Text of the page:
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Step-by-step process for changes in equilibrium

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How to approach a question that requires you to draw a supply and demand diagram, and show the impact of a factor on price.

Sometimes this is described as a four step process or a five step process, but the steps are essentially the same.

Step 1. Draw a demand and supply diagram before the economic change took place.

Step 2. Decide whether the economic change being analyzed affects demand or supply. In other words, does the event refer to something in the list of demand factors or supply factors?

Step 3. Decide whether the effect on demand or supply causes the curve to shift to the right or to the left, and sketch the new demand or supply curve on the diagram.

Step 4. Determine whether the shift in the relevant curve results in a shortage (QD>QS) or surplus (QS>QD) of the good or service at the initial equilibrium price.

Step 5. Determine how the quantity demanded and quantity supplied respond to the pressure on price.

Step 6. Identify the new equilibrium and then compare the original equilibrium price and quantity to the new equilibrium price and quantity.

A worked example

A change in tastes. Young people prefer to get news on their smart phones. What does this do to the market for print media?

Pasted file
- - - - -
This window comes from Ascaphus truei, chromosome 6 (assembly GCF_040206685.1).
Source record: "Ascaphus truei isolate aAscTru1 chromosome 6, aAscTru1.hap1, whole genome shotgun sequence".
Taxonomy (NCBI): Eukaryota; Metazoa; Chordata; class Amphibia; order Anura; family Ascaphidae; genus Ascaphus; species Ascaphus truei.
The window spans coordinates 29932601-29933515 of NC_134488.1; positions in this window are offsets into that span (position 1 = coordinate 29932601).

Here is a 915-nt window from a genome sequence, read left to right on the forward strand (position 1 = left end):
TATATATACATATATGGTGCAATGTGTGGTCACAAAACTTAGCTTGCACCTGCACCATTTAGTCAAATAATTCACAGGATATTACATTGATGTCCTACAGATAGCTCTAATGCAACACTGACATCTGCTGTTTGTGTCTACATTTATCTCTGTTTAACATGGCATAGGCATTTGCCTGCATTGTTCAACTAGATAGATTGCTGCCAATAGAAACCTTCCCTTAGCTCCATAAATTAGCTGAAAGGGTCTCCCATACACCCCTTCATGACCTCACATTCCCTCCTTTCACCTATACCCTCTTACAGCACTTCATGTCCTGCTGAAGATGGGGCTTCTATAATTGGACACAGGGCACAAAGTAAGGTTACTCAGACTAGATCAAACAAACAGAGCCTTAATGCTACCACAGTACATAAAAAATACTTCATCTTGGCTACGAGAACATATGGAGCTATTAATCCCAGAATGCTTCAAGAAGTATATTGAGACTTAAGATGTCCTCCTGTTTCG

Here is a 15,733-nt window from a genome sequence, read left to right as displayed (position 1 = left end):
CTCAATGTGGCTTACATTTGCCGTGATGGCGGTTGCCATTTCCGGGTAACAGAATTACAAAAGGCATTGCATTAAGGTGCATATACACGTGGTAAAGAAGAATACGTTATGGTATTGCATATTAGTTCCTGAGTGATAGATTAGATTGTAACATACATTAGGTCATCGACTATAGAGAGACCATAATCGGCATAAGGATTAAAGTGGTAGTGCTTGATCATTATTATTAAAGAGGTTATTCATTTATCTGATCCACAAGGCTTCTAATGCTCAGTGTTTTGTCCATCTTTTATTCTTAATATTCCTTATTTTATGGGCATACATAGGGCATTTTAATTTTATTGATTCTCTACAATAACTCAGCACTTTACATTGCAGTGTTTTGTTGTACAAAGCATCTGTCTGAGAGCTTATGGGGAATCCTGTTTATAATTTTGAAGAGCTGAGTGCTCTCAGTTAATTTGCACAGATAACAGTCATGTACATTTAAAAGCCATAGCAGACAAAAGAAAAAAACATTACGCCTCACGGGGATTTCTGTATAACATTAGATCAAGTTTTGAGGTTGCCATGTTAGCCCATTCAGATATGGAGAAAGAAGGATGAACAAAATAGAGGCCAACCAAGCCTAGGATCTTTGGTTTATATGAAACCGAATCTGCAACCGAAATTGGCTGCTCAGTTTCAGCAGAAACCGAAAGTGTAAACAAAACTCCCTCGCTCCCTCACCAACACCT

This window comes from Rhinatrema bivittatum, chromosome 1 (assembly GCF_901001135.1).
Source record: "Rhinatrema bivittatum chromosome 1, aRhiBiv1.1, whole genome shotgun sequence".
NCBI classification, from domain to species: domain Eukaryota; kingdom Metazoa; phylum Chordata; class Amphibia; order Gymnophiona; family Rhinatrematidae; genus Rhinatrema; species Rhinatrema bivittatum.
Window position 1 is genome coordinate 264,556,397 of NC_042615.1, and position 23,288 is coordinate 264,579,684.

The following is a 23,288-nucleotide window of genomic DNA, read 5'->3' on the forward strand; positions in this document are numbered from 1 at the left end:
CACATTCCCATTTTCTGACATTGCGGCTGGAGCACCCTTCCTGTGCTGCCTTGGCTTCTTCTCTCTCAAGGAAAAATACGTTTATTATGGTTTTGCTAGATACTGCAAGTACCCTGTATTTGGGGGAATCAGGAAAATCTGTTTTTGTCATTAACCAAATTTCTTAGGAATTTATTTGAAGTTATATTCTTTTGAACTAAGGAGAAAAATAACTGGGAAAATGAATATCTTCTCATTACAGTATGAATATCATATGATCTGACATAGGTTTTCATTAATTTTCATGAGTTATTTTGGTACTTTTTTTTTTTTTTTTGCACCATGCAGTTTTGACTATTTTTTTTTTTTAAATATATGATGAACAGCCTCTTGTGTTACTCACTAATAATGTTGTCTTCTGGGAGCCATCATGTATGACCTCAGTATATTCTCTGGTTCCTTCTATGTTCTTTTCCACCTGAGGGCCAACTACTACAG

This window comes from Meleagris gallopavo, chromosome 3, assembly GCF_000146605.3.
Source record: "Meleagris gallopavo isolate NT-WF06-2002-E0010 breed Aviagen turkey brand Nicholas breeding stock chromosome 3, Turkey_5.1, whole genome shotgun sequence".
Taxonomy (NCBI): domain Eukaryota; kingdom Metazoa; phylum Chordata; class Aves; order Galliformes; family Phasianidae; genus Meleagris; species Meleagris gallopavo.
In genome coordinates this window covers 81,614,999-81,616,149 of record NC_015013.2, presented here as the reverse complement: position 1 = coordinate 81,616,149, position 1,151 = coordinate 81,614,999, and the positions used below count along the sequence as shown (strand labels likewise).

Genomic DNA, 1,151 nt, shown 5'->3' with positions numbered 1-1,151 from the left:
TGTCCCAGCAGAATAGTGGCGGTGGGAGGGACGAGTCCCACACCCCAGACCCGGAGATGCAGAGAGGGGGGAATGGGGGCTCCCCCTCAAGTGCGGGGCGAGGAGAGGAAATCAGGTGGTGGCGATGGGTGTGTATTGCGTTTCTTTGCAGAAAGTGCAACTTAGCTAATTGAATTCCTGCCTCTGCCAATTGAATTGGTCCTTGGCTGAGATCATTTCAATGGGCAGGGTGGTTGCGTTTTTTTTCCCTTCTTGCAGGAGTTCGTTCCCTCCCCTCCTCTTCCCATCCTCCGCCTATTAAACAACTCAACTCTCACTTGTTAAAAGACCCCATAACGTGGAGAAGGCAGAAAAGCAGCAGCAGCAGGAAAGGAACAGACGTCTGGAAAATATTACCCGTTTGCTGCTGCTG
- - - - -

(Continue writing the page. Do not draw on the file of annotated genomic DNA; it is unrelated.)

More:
The Print News Market. A change in tastes from print news sources to digital sources results in a leftward shift in demand for the former. The result is a decrease in both equilibrium price and quantity. From John Lynman, Principles of Microeconomics.

Step 1.
Draw the market before the change in tastes. In this example, S0, D0, P0 and Q0 illustrate the initial equilibrium.

Step 2.
Did the change affect supply or demand? In this example, the non-price factor is a change in tastes. This change in tastes affects the demand curve.

Step 3.
Does the curve move left or right? In this example, the change in taste (a preference for getting news from smartphones) resulted in a reduction in demand for print media. There will be lower demand for print media at each and every price level. The demand curve will shift left. Draw in the new demand curve (D1).

Step 4.
Decide whether the market is in surplus or shortage. Compare the quantity demanded and the quantity supplied at P0. The quantity demanded is substantially lower than the quantity supplied (P0-S0). The market is in surplus.

Step 5.
Determine how the quantity demanded and quantity supplied respond to the pressure on price. Because the market is in surplus, firms will cut prices in order to clear the market place. There is downward pressure on the price of print media. This now results in an expansion in quantity demanded (movement along the demand curve from P0 to P1) and a contraction in quantity supplied (movement along the supply curve from Q0 to Q1).

Step 6.
Compare the new equilibrium price and quantity to the original equilibrium price. The new equilibrium (E1) occurs at a lower quantity and a lower price than the original equilibrium (E0).


This chapter from the Principles of Microeconomics by John Lynman is very good, I recommend reading and following the examples. 3.3 Changes in Equilibrium Price and Quantity: The Four-Step Process

The teaching and learning resources section of the VCAA website includes some worked examples. There is a really good worked example for analysing how non-price factors will impact equilibrium price. It is in the section of this page for Unit 3, Area of Study 1.